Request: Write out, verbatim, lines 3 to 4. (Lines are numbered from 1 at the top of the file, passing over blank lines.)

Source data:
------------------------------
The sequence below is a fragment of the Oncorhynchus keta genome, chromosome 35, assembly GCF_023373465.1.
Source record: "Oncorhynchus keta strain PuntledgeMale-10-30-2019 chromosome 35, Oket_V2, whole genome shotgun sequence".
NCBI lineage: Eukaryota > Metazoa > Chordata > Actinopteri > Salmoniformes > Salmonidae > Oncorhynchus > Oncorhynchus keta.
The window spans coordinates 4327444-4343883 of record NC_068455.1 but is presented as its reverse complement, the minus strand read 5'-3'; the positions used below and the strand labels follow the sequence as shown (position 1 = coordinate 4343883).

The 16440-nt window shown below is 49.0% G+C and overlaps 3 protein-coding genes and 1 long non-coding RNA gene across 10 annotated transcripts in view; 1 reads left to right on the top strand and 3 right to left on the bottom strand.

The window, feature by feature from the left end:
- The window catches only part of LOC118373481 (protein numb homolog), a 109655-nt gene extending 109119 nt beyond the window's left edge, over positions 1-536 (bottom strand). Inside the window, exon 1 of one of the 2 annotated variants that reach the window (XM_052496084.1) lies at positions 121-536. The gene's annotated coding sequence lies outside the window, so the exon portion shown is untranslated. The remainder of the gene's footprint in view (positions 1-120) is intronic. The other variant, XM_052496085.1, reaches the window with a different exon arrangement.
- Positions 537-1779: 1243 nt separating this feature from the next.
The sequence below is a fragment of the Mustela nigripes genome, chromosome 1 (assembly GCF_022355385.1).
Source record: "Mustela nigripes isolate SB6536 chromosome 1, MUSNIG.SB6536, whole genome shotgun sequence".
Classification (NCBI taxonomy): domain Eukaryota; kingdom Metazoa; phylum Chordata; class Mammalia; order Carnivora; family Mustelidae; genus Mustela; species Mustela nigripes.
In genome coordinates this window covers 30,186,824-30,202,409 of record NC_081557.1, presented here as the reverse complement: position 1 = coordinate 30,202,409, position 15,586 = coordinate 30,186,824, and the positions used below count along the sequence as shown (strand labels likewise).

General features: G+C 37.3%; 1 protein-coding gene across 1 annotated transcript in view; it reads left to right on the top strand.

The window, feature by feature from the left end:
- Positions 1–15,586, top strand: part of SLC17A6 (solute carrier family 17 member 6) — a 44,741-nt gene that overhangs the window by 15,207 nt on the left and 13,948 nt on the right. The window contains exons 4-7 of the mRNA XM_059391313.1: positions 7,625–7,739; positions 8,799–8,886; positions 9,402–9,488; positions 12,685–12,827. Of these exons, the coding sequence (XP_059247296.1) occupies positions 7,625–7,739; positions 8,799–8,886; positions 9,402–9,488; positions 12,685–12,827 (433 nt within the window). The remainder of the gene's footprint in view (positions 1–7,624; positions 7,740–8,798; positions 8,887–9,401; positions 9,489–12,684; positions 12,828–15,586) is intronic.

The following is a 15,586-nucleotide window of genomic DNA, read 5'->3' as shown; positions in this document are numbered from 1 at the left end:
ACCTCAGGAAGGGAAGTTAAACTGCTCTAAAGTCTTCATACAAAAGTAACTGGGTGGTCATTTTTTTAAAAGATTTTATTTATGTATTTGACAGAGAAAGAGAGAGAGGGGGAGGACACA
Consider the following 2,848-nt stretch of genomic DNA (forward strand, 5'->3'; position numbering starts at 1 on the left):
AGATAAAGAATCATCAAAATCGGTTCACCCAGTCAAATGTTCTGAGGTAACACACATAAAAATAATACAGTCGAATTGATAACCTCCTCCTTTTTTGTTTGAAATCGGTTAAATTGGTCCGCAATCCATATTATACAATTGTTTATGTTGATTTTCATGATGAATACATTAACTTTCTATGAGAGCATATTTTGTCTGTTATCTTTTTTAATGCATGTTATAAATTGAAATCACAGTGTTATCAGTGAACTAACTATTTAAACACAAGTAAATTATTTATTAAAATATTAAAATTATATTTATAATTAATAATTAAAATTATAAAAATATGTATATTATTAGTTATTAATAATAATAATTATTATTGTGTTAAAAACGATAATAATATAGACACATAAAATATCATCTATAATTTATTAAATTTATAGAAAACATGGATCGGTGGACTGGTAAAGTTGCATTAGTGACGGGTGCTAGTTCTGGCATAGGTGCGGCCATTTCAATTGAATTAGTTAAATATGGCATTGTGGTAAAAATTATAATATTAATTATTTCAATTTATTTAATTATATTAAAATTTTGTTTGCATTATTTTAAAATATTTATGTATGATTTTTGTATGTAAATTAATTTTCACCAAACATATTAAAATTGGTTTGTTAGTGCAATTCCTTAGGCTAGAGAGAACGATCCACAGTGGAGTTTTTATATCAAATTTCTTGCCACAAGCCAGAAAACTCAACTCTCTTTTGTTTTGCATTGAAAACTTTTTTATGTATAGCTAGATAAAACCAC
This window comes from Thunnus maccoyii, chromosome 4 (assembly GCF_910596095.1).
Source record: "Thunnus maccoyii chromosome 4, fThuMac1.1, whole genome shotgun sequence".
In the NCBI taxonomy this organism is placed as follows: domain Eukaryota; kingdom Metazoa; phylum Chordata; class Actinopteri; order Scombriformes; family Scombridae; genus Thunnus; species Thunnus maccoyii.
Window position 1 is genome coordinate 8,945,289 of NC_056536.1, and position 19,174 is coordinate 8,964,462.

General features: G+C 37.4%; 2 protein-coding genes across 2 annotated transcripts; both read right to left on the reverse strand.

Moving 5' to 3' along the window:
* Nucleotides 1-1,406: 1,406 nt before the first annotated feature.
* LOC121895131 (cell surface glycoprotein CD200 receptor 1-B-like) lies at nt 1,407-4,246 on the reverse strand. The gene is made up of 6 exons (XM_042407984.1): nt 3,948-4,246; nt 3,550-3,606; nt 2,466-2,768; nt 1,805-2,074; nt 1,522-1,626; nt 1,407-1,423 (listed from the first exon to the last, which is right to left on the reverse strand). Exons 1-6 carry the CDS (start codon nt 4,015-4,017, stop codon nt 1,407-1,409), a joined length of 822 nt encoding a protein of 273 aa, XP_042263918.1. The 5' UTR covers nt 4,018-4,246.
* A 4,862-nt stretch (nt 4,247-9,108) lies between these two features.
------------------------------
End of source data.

NCBI lineage: Eukaryota > Metazoa > Chordata > Actinopteri > Salmoniformes > Salmonidae > Oncorhynchus > Oncorhynchus keta.
The window spans coordinates 4327444-4343883 of record NC_068455.1 but is presented as its reverse complement, the minus strand read 5'-3'; the positions used below and the strand labels follow the sequence as shown (position 1 = coordinate 4343883).